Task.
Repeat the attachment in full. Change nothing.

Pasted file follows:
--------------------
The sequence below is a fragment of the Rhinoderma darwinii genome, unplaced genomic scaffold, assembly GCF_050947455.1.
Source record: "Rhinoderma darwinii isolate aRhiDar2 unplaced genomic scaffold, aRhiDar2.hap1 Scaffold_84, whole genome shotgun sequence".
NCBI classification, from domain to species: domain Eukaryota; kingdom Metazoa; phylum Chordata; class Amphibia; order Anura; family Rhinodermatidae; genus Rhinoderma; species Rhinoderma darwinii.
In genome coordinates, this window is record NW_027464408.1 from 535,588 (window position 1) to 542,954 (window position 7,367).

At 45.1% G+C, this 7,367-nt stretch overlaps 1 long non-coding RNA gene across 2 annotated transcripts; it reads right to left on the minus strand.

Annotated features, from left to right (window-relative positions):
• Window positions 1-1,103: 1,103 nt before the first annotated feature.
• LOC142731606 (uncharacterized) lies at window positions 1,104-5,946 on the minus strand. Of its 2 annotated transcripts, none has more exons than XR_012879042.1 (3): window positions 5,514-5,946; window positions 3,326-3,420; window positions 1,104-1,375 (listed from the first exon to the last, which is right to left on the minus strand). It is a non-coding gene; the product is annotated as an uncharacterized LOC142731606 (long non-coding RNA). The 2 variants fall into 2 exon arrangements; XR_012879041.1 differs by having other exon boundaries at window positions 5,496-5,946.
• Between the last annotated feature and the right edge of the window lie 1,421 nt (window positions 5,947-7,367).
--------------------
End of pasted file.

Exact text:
The sequence below is a fragment of the Rhinoderma darwinii genome, unplaced genomic scaffold, assembly GCF_050947455.1.
Source record: "Rhinoderma darwinii isolate aRhiDar2 unplaced genomic scaffold, aRhiDar2.hap1 Scaffold_84, whole genome shotgun sequence".
NCBI classification, from domain to species: domain Eukaryota; kingdom Metazoa; phylum Chordata; class Amphibia; order Anura; family Rhinodermatidae; genus Rhinoderma; species Rhinoderma darwinii.
In genome coordinates, this window is record NW_027464408.1 from 535,588 (window position 1) to 542,954 (window position 7,367).

At 45.1% G+C, this 7,367-nt stretch overlaps 1 long non-coding RNA gene across 2 annotated transcripts; it reads right to left on the minus strand.

Annotated features, from left to right (window-relative positions):
• Window positions 1-1,103: 1,103 nt before the first annotated feature.
• LOC142731606 (uncharacterized) lies at window positions 1,104-5,946 on the minus strand. Of its 2 annotated transcripts, none has more exons than XR_012879042.1 (3): window positions 5,514-5,946; window positions 3,326-3,420; window positions 1,104-1,375 (listed from the first exon to the last, which is right to left on the minus strand). It is a non-coding gene; the product is annotated as an uncharacterized LOC142731606 (long non-coding RNA). The 2 variants fall into 2 exon arrangements; XR_012879041.1 differs by having other exon boundaries at window positions 5,496-5,946.
• Between the last annotated feature and the right edge of the window lie 1,421 nt (window positions 5,947-7,367).